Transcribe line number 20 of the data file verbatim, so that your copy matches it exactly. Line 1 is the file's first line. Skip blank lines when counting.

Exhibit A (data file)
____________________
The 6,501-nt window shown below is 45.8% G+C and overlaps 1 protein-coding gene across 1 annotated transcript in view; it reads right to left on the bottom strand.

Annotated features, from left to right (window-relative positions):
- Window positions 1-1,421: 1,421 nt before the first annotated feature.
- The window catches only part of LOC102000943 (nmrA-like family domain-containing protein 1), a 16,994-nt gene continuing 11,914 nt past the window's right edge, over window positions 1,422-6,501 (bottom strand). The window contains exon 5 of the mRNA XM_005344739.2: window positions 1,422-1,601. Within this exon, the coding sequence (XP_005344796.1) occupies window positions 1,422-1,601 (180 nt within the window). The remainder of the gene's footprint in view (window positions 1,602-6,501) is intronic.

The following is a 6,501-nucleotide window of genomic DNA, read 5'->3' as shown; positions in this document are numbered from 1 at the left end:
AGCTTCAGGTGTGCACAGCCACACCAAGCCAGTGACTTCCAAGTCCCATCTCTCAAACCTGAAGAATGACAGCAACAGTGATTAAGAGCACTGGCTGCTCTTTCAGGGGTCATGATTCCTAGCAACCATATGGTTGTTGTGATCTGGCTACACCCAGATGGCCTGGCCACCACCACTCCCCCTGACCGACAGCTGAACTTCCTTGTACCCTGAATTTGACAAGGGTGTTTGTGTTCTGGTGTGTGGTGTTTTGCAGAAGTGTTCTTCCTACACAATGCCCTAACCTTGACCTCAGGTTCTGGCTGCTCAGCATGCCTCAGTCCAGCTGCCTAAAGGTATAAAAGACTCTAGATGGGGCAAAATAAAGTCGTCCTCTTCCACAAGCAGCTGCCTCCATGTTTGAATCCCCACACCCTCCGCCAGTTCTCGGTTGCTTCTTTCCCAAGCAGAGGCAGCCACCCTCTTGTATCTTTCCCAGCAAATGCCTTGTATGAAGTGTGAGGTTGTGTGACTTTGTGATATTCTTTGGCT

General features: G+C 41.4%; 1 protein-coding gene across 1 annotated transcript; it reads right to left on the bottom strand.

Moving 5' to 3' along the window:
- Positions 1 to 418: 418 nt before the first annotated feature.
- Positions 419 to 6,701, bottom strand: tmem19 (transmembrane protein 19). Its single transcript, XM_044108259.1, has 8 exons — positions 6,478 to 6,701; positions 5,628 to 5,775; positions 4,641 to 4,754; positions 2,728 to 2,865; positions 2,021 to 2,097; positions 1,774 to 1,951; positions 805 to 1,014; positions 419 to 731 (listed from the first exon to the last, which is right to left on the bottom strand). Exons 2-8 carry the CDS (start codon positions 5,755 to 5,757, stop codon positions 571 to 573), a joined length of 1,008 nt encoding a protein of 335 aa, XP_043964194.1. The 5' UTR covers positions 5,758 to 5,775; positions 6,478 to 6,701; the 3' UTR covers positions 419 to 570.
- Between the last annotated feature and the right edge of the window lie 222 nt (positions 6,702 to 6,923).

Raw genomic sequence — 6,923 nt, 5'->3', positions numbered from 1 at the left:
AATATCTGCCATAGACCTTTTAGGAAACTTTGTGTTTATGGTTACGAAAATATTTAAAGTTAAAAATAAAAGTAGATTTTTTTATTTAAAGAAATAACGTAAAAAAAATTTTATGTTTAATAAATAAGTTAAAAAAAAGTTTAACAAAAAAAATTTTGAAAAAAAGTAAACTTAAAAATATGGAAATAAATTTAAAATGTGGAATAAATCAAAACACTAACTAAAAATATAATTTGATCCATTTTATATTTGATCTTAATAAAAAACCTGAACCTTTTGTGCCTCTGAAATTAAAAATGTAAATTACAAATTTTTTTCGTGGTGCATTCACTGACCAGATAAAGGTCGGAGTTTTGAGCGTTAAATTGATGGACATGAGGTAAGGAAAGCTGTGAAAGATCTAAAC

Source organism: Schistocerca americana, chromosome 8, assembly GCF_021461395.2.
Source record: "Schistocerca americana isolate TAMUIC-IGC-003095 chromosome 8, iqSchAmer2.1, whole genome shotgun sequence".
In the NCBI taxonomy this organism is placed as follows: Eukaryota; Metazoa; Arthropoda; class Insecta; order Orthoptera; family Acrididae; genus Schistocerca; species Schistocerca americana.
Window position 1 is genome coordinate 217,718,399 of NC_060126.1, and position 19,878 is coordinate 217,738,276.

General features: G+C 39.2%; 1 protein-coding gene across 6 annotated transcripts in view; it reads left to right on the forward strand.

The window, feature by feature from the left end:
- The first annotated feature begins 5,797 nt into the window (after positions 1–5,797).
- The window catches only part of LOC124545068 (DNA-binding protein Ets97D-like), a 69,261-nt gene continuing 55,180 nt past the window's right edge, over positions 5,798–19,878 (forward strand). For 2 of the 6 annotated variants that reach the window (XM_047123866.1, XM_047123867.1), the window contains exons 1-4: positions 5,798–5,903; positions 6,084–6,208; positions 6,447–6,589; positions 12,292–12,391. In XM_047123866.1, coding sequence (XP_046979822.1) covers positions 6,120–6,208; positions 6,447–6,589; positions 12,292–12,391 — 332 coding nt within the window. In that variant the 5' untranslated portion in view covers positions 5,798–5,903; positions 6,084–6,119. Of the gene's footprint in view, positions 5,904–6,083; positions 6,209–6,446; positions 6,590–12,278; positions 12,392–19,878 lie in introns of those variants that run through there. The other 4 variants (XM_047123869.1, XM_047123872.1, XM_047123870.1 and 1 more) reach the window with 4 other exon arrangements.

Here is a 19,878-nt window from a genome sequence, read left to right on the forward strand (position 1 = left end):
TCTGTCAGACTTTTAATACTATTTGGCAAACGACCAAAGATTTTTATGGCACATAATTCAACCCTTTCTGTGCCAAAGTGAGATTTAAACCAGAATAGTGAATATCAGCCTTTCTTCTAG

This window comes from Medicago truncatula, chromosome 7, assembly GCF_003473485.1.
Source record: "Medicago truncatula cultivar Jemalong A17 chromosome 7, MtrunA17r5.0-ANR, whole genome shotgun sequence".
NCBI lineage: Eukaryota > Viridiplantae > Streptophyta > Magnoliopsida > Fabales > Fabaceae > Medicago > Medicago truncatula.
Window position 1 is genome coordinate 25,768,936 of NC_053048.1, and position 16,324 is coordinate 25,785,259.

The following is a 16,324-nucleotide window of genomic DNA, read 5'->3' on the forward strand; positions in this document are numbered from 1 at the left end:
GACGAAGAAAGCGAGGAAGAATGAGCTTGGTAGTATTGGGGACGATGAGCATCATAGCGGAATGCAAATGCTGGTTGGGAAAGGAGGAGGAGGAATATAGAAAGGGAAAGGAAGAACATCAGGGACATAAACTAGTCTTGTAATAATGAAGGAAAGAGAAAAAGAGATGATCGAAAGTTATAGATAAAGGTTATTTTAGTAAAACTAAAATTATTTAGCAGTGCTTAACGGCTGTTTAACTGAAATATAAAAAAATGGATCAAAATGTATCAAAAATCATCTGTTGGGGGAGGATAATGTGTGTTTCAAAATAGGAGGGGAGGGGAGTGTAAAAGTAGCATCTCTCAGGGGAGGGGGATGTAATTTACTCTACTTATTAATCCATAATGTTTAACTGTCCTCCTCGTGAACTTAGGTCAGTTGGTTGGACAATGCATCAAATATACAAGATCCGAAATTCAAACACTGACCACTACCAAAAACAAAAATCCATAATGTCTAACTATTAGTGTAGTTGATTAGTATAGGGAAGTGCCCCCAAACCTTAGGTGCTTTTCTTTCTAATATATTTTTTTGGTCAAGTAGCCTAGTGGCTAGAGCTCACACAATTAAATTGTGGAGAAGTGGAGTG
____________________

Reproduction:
- The first annotated feature begins 5,797 nt into the window (after positions 1–5,797).